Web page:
Last April, when I was 6 months pregnant, my husband and I decided to take one last vacation before our baby came. We are both school teachers in Baltimore, so Spring Break was the perfect time to head for the Outer Banks of North Carolina before we became a family of three.
Unfortunately, not long after we arrived in Nags Head, I developed Preeclampsia and HELLP Syndrome. I was transported by ambulance to Sentara Norfolk General in Norfolk, Virginia, which was the closest hospital with access to a Level 4 NICU.
Christopher was determined to come into this world. He joined us on April 19, over 3 months early, and very far from home.
Christopher was whisked away from us and taken to the NICU at Children’s Hospital of the King’s Daughters (CHKD), located next door. He weighed just 740 grams, or 1 pound, 10 ounces. He quickly became very, very sick. Within a week of being born, Christopher developed severe lung disease and pulmonary hypertension, which required that be put on a jet ventilator that breathed for him, along with nitric oxide and too many medicines to even list. It was touch and go, and every moment seemed to bring worse news.
After I was discharged, my husband and I moved into the Ronald McDonald House across the street from CHKD, and spent every moment we could with Baby Christopher as he fought for his life. Very slowly, Christopher began to show some improvement and began to wean from his nitric and his drips.
On May 28, 39 days after he was born, I was able to hold Christopher for the first time. There finally seemed to be a light at the end of the tunnel. On June 5, the breathing tube was removed, and on June 30, when he was almost 2 ½ months old, Christopher took his first bottle by mouth.
Meanwhile, through all this time, my husband and I were trying to make Norfolk our temporary home away from home. We both took a leave of absence from school for the rest of the year, hoping that Christopher would be home by his due date of July 24, which would still give us time to be a family in Baltimore before returning to school in the fall. Against all the odds, Christopher seemed on target to leave on or soon after his due date. Bottle feeds were progressing, and we started making tentative plans for our return home.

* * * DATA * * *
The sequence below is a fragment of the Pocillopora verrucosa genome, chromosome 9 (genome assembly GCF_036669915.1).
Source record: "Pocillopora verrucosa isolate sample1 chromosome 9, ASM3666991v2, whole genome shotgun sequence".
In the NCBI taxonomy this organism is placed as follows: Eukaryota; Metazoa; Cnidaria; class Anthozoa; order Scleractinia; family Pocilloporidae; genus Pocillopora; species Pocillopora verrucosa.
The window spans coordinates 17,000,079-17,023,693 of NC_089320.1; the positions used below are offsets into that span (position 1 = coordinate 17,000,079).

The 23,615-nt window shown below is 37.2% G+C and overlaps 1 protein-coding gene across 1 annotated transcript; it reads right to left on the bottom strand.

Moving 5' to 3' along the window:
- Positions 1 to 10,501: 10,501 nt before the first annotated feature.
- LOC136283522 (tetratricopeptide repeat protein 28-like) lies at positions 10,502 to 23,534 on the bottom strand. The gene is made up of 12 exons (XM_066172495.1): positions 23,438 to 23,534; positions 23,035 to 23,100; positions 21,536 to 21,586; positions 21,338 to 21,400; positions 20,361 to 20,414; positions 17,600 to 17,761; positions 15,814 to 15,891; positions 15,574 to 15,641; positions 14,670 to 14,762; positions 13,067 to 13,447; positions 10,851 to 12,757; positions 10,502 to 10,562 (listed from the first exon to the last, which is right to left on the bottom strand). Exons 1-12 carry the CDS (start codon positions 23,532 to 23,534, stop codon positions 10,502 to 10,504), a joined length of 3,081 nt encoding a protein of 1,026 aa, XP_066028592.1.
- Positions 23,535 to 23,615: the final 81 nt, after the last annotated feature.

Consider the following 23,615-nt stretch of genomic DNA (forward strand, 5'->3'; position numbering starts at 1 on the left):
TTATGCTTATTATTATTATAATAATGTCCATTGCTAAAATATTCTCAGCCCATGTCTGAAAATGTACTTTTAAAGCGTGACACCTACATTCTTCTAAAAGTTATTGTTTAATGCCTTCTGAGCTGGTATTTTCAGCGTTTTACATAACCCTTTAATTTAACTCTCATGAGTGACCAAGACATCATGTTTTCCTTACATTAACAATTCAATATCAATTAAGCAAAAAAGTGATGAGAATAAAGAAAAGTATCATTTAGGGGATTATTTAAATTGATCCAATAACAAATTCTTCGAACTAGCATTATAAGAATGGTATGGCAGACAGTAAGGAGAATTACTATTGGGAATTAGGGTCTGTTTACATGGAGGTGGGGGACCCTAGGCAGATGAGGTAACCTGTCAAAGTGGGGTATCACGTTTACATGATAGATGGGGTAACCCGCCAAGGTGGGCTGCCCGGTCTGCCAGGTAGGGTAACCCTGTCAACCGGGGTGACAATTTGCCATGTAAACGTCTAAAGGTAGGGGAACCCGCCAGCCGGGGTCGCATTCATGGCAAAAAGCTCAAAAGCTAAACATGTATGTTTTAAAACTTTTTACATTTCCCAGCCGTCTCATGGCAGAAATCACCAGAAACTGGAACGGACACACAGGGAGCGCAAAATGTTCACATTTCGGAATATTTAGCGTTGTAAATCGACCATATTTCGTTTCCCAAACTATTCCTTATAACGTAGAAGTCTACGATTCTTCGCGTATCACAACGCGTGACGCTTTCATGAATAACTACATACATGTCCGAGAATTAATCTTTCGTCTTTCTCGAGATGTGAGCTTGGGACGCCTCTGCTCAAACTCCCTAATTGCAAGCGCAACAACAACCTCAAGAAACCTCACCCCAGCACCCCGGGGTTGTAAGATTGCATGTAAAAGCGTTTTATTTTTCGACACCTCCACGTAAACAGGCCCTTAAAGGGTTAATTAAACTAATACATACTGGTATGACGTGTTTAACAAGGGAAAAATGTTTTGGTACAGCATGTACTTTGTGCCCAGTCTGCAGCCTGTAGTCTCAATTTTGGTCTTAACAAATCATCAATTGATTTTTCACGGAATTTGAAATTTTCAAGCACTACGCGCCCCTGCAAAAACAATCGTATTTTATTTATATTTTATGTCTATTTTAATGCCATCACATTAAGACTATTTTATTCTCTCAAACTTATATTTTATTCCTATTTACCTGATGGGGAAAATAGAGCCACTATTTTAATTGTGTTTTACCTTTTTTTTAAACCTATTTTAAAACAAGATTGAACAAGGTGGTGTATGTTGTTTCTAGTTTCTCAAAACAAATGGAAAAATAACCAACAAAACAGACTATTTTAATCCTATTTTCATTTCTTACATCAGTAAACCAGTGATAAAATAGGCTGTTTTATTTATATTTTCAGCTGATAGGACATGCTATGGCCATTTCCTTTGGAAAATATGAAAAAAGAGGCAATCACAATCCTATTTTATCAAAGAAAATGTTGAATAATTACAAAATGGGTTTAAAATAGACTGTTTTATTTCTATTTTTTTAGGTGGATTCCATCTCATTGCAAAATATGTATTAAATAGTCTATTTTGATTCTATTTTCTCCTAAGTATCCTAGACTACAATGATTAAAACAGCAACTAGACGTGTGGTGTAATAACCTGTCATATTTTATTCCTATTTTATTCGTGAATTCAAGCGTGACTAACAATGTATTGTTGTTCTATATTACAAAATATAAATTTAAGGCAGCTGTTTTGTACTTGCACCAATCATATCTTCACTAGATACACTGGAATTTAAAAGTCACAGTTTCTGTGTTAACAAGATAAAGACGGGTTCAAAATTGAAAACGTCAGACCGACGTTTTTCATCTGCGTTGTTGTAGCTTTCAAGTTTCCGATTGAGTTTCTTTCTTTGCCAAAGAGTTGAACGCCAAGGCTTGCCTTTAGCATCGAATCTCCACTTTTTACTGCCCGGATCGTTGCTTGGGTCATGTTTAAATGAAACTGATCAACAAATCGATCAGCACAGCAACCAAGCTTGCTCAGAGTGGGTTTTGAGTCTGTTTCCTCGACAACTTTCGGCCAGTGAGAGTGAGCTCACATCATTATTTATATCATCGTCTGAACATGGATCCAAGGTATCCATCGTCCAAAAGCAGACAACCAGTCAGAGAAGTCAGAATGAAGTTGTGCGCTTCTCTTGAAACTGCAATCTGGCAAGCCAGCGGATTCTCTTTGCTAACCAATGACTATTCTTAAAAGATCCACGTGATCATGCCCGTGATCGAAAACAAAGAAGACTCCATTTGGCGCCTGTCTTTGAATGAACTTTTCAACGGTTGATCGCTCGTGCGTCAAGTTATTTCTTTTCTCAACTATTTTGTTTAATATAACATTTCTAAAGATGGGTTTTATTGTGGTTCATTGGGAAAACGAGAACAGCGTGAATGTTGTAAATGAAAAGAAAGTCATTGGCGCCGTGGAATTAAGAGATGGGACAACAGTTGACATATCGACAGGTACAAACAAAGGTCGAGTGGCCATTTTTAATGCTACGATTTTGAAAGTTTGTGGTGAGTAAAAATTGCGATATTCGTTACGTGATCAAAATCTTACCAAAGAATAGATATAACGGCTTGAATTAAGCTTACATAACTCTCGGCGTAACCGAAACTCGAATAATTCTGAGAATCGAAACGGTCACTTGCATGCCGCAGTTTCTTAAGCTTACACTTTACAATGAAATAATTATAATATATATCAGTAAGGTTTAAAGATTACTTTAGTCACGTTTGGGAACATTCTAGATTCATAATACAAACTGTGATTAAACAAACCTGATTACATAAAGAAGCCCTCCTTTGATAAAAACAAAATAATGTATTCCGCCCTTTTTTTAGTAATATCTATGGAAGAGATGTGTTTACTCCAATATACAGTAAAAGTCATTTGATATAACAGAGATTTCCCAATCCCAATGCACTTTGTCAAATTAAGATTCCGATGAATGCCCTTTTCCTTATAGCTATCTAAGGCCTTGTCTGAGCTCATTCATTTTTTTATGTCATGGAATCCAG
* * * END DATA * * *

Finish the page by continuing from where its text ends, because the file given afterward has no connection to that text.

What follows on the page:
But then on July 16, the bad news started again….we were told Baby Christopher had a broken arm. The next day, Christopher took a terrible turn. He had developed Necrotizing Entercolitis, also known as NEC, a disease of the digestive system that parents of preemies live in fear of. There was no way he would be home by his due date. Now we were again praying Christopher would live. He went to the OR for emergency surgery and survived, but he needed an ostomy to give his intestines time to heal. Then, two weeks later, we were told Christopher needed emergency laser surgery on his eyes to save his vision….he had developed advanced Retinopathy of Prematurity. So Christopher had his second surgery in two weeks.
Now it is August, and my husband and I need to develop a plan to return to work. The easiest plan would be to have Christopher transferred to Johns Hopkins’ NICU, which is close to our Baltimore home. Unfortunately, our insurance will not pay for the transportation, which would cost about $16,000. My husband and I are planning to split the week and each take 2 days off from work, travelling back and forth from Baltimore to Norfolk. Our schools are willing to support this schedule, but it is certainly not ideal for anyone. We plan to continue this schedule until Christopher can come home, which is a minimum of two months, if all goes well.
We would love to be able to go back home and return to some asemblance of normalcy. Even though our baby would still be hospitalized, at least we could return to our own house and a regular work schedule.
Any donation you are willing to provide will be greatly appreciated. Thank you for helping us Bring Chris Home!
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